CS Rotich
CS Rotich presenting the 2017 Budget Statement. Photo Courtesy

It has introduced a raft of changes on regimes of excise duty, valued added tax, income tax, and other policy measures impacting on the financial services.

However, the biggest introduction is the streamlining the taxation of Islamic finance arrangements. In this commentary, we shall highlight the key changes introduced.


Before, KRA was required to adjust specific rates of excise duties annually. However, manufacturing companies complained requirement for annual adjustment was onerous and hindered efficient planning. The Act has changed this and now inflation adjustments will be done only in “every two years”

Excise duty paid on spirits or illuminating kerosene used by a licensed manufacturer to manufacture unexcisable goods is refundable. Earlier, excise duty was only refundable on spirits. Illuminating kerosene is an inclusion.

In the interpretation of excise duty and excisable goods, what constitutes “powdered beer” has been defined to mean any powder, crystals or any other dry substance which, after being mixed with water or any other nonalcoholic beverage, ferments to, or otherwise becomes an alcoholic beverage.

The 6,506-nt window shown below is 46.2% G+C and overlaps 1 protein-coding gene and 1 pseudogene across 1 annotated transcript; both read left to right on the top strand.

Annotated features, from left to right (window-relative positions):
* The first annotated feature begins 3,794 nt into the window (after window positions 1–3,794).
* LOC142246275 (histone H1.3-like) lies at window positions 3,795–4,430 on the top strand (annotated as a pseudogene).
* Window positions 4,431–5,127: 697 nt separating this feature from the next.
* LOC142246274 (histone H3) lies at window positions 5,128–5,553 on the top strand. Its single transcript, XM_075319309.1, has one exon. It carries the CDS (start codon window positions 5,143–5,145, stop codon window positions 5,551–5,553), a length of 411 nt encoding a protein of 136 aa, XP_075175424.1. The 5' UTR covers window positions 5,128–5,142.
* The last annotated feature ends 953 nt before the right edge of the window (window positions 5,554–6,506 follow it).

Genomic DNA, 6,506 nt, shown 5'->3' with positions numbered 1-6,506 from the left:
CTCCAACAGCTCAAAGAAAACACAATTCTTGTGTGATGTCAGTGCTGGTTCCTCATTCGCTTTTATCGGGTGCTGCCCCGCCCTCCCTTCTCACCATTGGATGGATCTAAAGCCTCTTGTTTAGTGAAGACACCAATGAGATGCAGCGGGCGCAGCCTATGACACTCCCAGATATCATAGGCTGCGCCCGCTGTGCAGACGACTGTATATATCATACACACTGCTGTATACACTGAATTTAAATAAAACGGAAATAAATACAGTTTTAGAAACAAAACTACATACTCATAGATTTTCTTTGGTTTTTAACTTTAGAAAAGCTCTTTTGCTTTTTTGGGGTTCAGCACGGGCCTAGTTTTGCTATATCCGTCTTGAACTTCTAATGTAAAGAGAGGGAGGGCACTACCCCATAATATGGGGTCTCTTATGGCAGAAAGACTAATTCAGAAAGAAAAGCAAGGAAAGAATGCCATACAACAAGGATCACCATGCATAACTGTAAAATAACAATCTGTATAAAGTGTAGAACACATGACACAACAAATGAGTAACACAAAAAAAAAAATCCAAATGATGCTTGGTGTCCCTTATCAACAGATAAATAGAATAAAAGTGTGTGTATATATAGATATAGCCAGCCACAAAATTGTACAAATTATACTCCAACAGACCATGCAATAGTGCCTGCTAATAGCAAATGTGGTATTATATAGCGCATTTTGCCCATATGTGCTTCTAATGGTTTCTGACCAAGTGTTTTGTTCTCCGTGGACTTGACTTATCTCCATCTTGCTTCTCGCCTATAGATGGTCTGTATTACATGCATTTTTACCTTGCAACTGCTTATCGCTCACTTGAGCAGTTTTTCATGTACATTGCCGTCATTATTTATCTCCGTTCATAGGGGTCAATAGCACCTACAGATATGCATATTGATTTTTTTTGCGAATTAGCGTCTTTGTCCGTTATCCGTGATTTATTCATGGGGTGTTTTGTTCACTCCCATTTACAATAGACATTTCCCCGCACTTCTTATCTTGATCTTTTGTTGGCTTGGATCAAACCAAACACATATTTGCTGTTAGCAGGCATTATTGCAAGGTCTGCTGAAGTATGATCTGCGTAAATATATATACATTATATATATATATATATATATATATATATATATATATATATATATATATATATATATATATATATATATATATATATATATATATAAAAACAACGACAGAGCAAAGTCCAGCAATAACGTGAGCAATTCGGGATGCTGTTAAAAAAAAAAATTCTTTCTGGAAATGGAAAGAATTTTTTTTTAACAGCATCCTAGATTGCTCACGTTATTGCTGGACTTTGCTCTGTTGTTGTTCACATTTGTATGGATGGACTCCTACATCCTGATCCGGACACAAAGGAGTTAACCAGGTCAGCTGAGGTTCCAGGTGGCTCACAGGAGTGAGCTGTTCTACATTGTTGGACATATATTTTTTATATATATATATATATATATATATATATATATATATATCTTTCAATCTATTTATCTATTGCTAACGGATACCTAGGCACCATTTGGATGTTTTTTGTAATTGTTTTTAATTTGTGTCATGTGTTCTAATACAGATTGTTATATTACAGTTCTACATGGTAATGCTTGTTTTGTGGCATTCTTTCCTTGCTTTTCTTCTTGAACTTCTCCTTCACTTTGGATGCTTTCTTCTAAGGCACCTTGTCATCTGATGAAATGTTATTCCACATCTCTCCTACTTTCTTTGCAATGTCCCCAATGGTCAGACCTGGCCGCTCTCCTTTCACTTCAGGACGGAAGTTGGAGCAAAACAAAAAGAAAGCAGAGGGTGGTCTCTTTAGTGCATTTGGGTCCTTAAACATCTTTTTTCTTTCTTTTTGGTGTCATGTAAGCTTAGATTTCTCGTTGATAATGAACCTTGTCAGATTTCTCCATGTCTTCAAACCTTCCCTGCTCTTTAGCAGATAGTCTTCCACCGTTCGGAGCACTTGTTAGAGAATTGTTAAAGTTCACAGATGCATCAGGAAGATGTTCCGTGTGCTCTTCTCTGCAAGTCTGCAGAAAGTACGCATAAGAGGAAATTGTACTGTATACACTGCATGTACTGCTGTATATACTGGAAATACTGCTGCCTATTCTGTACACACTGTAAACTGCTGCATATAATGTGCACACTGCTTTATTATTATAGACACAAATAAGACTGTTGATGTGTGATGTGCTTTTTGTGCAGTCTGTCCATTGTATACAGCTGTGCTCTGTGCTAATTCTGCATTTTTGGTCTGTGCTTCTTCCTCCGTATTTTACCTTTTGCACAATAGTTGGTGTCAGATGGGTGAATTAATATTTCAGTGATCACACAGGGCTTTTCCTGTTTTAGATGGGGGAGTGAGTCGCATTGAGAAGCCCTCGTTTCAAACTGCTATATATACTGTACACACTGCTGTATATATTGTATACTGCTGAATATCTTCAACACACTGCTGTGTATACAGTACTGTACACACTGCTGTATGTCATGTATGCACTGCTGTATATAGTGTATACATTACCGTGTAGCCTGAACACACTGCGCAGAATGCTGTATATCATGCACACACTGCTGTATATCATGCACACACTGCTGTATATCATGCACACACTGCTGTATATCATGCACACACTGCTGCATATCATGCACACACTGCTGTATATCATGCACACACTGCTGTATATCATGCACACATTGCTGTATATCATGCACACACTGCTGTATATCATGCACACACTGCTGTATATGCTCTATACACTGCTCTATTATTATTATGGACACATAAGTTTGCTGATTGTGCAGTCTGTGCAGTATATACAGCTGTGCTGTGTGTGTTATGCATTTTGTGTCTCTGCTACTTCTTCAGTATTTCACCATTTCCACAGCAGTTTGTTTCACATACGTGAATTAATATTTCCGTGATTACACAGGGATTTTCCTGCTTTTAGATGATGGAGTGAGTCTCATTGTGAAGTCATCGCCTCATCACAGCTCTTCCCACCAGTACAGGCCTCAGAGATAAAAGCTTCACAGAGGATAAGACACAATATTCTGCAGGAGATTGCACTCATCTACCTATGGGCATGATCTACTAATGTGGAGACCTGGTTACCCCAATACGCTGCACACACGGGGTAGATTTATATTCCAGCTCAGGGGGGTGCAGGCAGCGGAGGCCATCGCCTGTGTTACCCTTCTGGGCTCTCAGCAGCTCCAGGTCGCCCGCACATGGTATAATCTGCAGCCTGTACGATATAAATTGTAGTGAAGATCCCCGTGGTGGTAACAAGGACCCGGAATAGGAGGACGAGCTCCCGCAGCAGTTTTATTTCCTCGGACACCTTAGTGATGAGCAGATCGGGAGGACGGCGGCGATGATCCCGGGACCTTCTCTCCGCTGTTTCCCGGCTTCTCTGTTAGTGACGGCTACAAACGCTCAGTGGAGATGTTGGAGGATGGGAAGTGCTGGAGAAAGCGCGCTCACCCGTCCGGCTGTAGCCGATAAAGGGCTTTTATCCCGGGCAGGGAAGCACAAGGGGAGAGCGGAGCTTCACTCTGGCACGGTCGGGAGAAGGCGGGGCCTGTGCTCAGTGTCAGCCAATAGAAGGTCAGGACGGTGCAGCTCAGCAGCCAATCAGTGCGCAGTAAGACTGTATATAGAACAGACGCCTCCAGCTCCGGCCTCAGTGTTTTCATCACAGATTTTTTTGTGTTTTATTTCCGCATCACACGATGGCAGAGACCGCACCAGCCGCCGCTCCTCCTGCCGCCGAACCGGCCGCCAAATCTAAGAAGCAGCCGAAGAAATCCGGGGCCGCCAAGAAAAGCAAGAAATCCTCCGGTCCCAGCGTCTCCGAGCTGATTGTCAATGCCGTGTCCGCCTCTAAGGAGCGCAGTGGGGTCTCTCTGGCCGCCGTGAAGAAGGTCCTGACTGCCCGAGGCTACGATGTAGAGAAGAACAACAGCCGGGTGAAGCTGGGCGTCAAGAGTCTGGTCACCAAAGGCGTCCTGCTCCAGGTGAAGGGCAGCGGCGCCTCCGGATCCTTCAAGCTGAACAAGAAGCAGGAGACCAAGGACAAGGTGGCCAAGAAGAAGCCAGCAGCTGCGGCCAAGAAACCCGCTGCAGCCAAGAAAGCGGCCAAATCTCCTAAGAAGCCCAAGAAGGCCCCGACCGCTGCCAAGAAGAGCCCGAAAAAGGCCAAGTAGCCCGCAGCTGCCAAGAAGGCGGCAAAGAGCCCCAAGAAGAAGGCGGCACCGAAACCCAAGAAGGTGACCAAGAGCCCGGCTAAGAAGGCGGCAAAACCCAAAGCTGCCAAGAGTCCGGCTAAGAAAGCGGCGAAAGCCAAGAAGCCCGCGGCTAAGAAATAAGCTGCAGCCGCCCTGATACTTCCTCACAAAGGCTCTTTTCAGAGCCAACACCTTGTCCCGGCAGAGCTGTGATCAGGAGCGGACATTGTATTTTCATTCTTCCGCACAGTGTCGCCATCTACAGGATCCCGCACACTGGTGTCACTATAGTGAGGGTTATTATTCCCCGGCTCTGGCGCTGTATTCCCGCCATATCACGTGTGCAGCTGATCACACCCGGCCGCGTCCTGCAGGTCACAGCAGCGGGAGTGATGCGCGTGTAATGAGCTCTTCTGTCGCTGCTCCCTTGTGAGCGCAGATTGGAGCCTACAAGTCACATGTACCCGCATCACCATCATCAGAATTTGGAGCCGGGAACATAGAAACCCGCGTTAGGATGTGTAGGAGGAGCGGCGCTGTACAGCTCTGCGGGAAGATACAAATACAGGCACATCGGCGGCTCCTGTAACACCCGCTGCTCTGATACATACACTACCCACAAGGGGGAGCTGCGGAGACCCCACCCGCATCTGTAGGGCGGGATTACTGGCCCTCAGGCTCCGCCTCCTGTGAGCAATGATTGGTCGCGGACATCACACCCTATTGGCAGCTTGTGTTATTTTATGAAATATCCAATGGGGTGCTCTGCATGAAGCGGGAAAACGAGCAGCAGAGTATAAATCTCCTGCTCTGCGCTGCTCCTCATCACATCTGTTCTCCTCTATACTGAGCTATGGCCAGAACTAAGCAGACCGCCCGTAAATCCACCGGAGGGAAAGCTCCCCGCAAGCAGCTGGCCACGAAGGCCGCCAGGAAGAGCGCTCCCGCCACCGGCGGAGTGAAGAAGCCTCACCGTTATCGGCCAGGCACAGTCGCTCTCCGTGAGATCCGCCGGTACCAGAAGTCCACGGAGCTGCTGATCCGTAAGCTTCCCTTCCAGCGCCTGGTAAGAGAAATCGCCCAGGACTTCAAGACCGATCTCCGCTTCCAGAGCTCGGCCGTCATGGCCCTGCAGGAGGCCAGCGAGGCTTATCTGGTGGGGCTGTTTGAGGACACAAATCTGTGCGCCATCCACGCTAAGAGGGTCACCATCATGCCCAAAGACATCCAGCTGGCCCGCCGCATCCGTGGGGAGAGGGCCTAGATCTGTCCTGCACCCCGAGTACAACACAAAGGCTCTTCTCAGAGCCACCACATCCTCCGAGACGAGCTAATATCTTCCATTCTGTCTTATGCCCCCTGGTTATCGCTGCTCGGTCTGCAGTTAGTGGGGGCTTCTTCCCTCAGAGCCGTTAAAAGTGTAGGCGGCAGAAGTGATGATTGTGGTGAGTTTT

Excisable goods imported or purchased locally by the St John Ambulance are now exempt from excise duty. St John joins Kenya Red Cross, another entity which is exempt from excise duty.


The VAT regime now recognizes Islamic finance arrangement and their VAT treatment. Islamic finance return will be treated as interest, when received or paid on a financial arrangement.

Importantly, the issue, transfer receipt or any dealing with “Sukuk”, is now an exempt service just like the case with bonds, shares and other securities. Any services which is treated as an exempt supply that are structured in conformity with Islamic finance are also exempt from the VAT.

In addition, asset transfers and other transactions related to the transfer of assets into Real Estates Investment Trusts and Asset Backed Securities.

Exempt supplies: An array of items have now been included in the first schedule to the VAT Act constituting goods which are treated as exempt supplies for VAT purpose. These are:

  • Aircraft spare parts imported by aircraft operators or persons engaged in the business of aircraft maintenance upon recommendation by the Civil Aviation Authority
  • Inputs for the manufacture of pesticides upon recommendation by the Cabinet Secretary
  • Specially designed locally assembled motor vehicles for transportation of tourists, purchased before clearance through Customs by tour operators. The vehicles must meet the certain outlined conditions
  • Transportation of cargo to destinations outside Kenya i.e. good in transit
  • Materials for the construction of grain storage, upon recommendation by the Cabinet Secretary for the time being responsible for agriculture.